Let me know what you think!

The Boy & The Twins – Åsa Johannesson

I saw Åsa talk about her work recently and I couldn’t wait to share it on here. The Boy & The Twins is an absolutely fabulous piece of work and her work in progress series Aryan looks absolutely superb also.

The way she interweaves the staged posed images of the boy against her own autobiographical images of her and her sister in their tomboy childhood is so beautiful and works so well. Coming from knowing quite a lot about and having experienced from others the issues and feelings around being transgender, I’ve felt in my own experiments how difficult a subject it is to tackle as an artist, as we are surrounded by imagery and projects on gender that I feel sometimes almost work against the feelings and reality of being transgender.

As far as I can see; to be trans is not necessarily to be flamboyant or loudly self-expressive, nor is it to comply to strict social rules on gender purely to blend in. It’s the ability to be yourself and be happy with that, much like everyone else. It’s not ABOUT becoming something else, it’s purely about being (and sometimes, becoming) yourself and being true to that. Anyway to move on, I love how she gently juxtaposes the two halves of boyhood. There’s a time in some trans individuals’ lives where they almost return to this boyhood or girlhood they perceive to have ‘missed’ and follow an accelerated version, returning back to secret dreams and desires they may have repressed (either consciously or subconsciously) from their childhood and perhaps adolescence. This idea is what comes across so strongly to me in the juxtaposing of the two images.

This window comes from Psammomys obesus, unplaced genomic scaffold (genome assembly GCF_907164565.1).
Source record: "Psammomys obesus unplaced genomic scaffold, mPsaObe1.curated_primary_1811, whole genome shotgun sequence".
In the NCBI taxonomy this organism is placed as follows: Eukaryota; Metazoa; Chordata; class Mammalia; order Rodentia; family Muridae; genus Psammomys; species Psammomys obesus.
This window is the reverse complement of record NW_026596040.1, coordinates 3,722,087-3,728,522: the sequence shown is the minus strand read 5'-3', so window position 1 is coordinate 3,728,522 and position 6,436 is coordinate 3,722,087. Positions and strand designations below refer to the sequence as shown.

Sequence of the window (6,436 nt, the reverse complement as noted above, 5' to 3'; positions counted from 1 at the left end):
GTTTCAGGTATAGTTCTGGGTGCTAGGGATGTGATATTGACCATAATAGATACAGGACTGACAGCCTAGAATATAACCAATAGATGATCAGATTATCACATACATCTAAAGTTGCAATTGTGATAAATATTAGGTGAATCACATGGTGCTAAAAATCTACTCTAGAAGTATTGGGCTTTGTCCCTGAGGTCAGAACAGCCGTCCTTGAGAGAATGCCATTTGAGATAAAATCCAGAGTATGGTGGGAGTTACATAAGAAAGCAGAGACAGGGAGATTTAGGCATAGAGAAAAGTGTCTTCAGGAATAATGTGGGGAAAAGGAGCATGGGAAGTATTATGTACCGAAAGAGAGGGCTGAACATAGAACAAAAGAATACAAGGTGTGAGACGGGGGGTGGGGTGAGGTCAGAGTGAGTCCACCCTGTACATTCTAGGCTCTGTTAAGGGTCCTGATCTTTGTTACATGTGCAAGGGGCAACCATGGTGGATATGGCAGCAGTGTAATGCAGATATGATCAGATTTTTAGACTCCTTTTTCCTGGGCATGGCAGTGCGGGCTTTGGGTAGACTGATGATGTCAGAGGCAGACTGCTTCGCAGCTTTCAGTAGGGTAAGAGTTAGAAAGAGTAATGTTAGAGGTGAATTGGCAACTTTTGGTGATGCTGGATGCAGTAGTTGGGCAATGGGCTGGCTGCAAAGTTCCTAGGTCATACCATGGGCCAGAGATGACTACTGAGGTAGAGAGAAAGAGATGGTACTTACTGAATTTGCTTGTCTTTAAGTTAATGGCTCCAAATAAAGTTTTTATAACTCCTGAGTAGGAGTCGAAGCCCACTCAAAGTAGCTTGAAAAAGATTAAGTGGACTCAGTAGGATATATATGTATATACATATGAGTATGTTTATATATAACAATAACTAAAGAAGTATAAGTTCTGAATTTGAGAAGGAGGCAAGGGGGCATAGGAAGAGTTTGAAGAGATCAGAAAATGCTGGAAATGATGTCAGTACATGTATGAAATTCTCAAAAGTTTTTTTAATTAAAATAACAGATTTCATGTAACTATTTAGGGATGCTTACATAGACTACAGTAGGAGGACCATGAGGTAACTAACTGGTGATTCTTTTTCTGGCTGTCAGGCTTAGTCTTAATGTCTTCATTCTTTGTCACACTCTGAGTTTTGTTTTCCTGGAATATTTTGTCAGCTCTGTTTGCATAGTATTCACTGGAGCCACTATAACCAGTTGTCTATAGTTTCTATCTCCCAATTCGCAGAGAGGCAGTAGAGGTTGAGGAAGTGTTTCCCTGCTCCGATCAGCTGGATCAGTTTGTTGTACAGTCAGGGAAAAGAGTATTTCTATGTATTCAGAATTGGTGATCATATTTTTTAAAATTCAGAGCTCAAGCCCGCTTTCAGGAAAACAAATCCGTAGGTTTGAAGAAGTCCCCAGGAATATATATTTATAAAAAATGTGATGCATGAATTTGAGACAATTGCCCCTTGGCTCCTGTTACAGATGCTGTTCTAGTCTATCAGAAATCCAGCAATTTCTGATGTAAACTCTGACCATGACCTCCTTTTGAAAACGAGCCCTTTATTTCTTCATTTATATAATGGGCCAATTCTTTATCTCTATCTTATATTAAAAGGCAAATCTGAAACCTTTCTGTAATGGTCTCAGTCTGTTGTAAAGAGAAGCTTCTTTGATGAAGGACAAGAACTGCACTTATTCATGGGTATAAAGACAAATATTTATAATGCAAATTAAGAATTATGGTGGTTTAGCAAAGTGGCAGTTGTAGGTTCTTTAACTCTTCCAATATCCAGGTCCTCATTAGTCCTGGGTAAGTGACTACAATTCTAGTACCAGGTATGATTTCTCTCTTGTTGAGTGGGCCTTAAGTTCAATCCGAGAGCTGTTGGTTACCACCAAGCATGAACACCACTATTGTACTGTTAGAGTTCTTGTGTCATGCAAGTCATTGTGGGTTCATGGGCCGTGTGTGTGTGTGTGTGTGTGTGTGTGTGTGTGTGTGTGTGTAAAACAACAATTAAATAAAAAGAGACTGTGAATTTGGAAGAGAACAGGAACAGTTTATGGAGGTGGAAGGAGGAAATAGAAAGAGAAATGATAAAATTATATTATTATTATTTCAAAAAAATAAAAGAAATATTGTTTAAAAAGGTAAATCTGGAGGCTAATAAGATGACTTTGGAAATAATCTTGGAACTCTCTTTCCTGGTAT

There’s an awkward sense of reflection on the part of Jacob, the boy; where it’s almost like the images of Johannesson and her sister become projections of his own subconscious past as perhaps two halves. Some might feel this split is about gender directly but others feel this split is between the physical body and the inner identity.

The Johannesson sisters are almost stalked by Jacob across the images, like he is observing them; perhaps their behaviour, perhaps just their twin-ness; much like one would observe animals on safari or in a zoo. Jacob’s poses suggest a sense of frustration and boredom which I feel is very telling of his own life story; there is always a lot of waiting and seeing involved.

Jacob holds a banana skin with a semi-clenched fist, his eyebrows sense a certain agitation, whether it’s because he is being photographed in the first place, play acting for the camera or if the image touches in on a subconscious frustration at the time. The banana’s reference to absence of full male genitalia is interesting especially as it appears like knuckle dusters, another subtle reference to masculinity.

Jacob and his partner stand on the path together; their clothes echo one another and they stand together staring out at us. The path looks fairly derelict and just behind them lies the remains of a broken children’s treehouse, once again whispering suggestions of boyhood. The image is named The Path, naturally echoing Jacob and many others’ journey ahead.

http://www.asajohannesson.com/

http://www.rca.ac.uk/Default.aspx?ContentID=504992&CategoryID=36646

Catching up

It’s been a while my pretties, I’ve been extremely busy with all sorts of projects. I’ve moved into doing a lot of creative writing, so if you can bear it, I’ll probably be posting up snippets of that soon.

I exhibited at a delightful little show called Lumière last week on Rivington Street (near Old Street), it was only a short show of 2 days but for the first time I exhibited the piece of work; Shatter. I had lots of excellent feedback as it is so different when showing it on the wall rather than on a website or in a book.